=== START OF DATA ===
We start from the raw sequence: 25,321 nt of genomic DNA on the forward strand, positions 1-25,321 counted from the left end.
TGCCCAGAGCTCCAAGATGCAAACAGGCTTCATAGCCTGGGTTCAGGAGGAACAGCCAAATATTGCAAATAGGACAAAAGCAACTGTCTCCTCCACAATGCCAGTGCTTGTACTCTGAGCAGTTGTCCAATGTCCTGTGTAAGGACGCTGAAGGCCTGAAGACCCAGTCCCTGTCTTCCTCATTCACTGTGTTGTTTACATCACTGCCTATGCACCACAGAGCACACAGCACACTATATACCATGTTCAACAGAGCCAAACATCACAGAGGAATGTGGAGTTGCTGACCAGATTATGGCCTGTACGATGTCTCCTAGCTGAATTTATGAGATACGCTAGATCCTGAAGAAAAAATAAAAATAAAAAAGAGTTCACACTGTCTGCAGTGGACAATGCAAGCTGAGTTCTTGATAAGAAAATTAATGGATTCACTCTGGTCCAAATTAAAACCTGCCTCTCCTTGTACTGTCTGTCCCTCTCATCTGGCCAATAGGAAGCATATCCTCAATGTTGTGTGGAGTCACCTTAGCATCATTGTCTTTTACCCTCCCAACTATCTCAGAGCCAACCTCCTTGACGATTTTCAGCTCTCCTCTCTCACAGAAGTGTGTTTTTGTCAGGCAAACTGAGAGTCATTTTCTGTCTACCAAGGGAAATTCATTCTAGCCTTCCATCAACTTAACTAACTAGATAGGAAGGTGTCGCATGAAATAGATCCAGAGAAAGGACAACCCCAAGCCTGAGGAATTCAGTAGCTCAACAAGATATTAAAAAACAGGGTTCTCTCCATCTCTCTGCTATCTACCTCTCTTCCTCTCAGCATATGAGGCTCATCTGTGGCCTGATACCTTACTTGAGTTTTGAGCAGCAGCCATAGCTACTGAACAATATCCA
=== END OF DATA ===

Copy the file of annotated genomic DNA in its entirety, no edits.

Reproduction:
We start from the raw sequence: 25,321 nt of genomic DNA on the forward strand, positions 1-25,321 counted from the left end.
TGCCCAGAGCTCCAAGATGCAAACAGGCTTCATAGCCTGGGTTCAGGAGGAACAGCCAAATATTGCAAATAGGACAAAAGCAACTGTCTCCTCCACAATGCCAGTGCTTGTACTCTGAGCAGTTGTCCAATGTCCTGTGTAAGGACGCTGAAGGCCTGAAGACCCAGTCCCTGTCTTCCTCATTCACTGTGTTGTTTACATCACTGCCTATGCACCACAGAGCACACAGCACACTATATACCATGTTCAACAGAGCCAAACATCACAGAGGAATGTGGAGTTGCTGACCAGATTATGGCCTGTACGATGTCTCCTAGCTGAATTTATGAGATACGCTAGATCCTGAAGAAAAAATAAAAATAAAAAAGAGTTCACACTGTCTGCAGTGGACAATGCAAGCTGAGTTCTTGATAAGAAAATTAATGGATTCACTCTGGTCCAAATTAAAACCTGCCTCTCCTTGTACTGTCTGTCCCTCTCATCTGGCCAATAGGAAGCATATCCTCAATGTTGTGTGGAGTCACCTTAGCATCATTGTCTTTTACCCTCCCAACTATCTCAGAGCCAACCTCCTTGACGATTTTCAGCTCTCCTCTCTCACAGAAGTGTGTTTTTGTCAGGCAAACTGAGAGTCATTTTCTGTCTACCAAGGGAAATTCATTCTAGCCTTCCATCAACTTAACTAACTAGATAGGAAGGTGTCGCATGAAATAGATCCAGAGAAAGGACAACCCCAAGCCTGAGGAATTCAGTAGCTCAACAAGATATTAAAAAACAGGGTTCTCTCCATCTCTCTGCTATCTACCTCTCTTCCTCTCAGCATATGAGGCTCATCTGTGGCCTGATACCTTACTTGAGTTTTGAGCAGCAGCCATAGCTACTGAACAATATCCA